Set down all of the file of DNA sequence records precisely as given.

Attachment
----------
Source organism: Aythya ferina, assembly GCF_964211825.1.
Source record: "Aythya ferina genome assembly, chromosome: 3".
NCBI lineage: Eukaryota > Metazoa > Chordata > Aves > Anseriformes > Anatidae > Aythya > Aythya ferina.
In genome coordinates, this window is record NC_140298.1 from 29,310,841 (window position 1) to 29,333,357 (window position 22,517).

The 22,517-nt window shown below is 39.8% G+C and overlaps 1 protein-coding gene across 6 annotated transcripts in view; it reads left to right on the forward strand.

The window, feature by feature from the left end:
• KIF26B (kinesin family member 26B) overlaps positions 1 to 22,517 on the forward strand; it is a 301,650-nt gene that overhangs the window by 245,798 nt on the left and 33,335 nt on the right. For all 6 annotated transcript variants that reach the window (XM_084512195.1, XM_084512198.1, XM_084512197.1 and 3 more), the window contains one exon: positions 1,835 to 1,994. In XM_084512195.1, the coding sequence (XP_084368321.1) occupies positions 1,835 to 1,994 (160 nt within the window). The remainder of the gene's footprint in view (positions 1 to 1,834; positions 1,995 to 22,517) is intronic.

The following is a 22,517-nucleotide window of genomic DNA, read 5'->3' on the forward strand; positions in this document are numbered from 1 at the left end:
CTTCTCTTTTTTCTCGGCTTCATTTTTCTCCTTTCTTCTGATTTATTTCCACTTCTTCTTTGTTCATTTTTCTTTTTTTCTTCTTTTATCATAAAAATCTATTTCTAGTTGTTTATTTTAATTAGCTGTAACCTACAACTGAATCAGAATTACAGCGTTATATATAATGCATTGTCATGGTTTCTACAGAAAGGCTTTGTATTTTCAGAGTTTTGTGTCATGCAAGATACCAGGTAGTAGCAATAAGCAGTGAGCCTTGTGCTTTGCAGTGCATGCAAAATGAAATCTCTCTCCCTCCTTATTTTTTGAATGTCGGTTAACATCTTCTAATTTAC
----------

Source organism: Aythya ferina, assembly GCF_964211825.1.
Source record: "Aythya ferina genome assembly, chromosome: 3".
NCBI lineage: Eukaryota > Metazoa > Chordata > Aves > Anseriformes > Anatidae > Aythya > Aythya ferina.
In genome coordinates, this window is record NC_140298.1 from 29,310,841 (window position 1) to 29,333,357 (window position 22,517).

The 22,517-nt window shown below is 39.8% G+C and overlaps 1 protein-coding gene across 6 annotated transcripts in view; it reads left to right on the forward strand.

The window, feature by feature from the left end:
• KIF26B (kinesin family member 26B) overlaps positions 1 to 22,517 on the forward strand; it is a 301,650-nt gene that overhangs the window by 245,798 nt on the left and 33,335 nt on the right. For all 6 annotated transcript variants that reach the window (XM_084512195.1, XM_084512198.1, XM_084512197.1 and 3 more), the window contains one exon: positions 1,835 to 1,994. In XM_084512195.1, the coding sequence (XP_084368321.1) occupies positions 1,835 to 1,994 (160 nt within the window). The remainder of the gene's footprint in view (positions 1 to 1,834; positions 1,995 to 22,517) is intronic.

The following is a 22,517-nucleotide window of genomic DNA, read 5'->3' on the forward strand; positions in this document are numbered from 1 at the left end:
CTTCTCTTTTTTCTCGGCTTCATTTTTCTCCTTTCTTCTGATTTATTTCCACTTCTTCTTTGTTCATTTTTCTTTTTTTCTTCTTTTATCATAAAAATCTATTTCTAGTTGTTTATTTTAATTAGCTGTAACCTACAACTGAATCAGAATTACAGCGTTATATATAATGCATTGTCATGGTTTCTACAGAAAGGCTTTGTATTTTCAGAGTTTTGTGTCATGCAAGATACCAGGTAGTAGCAATAAGCAGTGAGCCTTGTGCTTTGCAGTGCATGCAAAATGAAATCTCTCTCCCTCCTTATTTTTTGAATGTCGGTTAACATCTTCTAATTTAC